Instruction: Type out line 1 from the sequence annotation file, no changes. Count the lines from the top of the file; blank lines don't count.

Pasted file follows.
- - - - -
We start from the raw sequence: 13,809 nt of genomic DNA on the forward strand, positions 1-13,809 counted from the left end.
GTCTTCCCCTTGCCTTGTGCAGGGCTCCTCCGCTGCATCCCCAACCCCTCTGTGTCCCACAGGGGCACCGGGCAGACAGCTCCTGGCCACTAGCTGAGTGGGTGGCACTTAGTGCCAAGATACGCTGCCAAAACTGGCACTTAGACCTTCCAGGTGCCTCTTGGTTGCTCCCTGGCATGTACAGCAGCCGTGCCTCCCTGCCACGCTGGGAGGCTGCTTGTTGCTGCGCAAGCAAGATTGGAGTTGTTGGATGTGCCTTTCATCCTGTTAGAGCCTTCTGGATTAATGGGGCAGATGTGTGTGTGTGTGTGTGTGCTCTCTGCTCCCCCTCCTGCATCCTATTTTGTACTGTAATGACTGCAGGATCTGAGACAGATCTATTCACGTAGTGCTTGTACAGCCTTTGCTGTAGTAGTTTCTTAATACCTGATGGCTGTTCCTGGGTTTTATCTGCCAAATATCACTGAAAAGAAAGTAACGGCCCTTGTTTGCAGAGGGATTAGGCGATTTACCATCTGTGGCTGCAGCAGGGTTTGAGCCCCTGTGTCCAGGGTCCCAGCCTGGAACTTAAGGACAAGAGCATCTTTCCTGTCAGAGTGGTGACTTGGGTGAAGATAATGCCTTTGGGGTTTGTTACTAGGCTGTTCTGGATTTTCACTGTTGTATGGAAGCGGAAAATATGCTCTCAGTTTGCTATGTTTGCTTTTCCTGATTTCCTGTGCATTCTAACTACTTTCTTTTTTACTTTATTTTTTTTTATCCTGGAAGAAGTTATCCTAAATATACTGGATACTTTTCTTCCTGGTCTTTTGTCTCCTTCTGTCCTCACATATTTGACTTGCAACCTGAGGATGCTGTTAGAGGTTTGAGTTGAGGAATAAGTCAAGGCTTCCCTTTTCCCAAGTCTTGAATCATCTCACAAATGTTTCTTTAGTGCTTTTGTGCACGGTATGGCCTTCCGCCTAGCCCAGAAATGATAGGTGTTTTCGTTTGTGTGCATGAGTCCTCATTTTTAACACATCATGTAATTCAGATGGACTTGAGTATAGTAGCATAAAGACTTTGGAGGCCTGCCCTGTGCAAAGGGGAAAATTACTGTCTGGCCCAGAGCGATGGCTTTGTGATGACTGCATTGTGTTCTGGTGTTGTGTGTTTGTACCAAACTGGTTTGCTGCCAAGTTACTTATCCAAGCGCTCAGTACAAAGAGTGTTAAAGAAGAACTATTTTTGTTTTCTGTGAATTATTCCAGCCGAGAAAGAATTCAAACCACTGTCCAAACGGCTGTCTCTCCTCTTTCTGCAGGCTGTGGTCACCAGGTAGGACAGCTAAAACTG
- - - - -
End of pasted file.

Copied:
We start from the raw sequence: 13,809 nt of genomic DNA on the forward strand, positions 1-13,809 counted from the left end.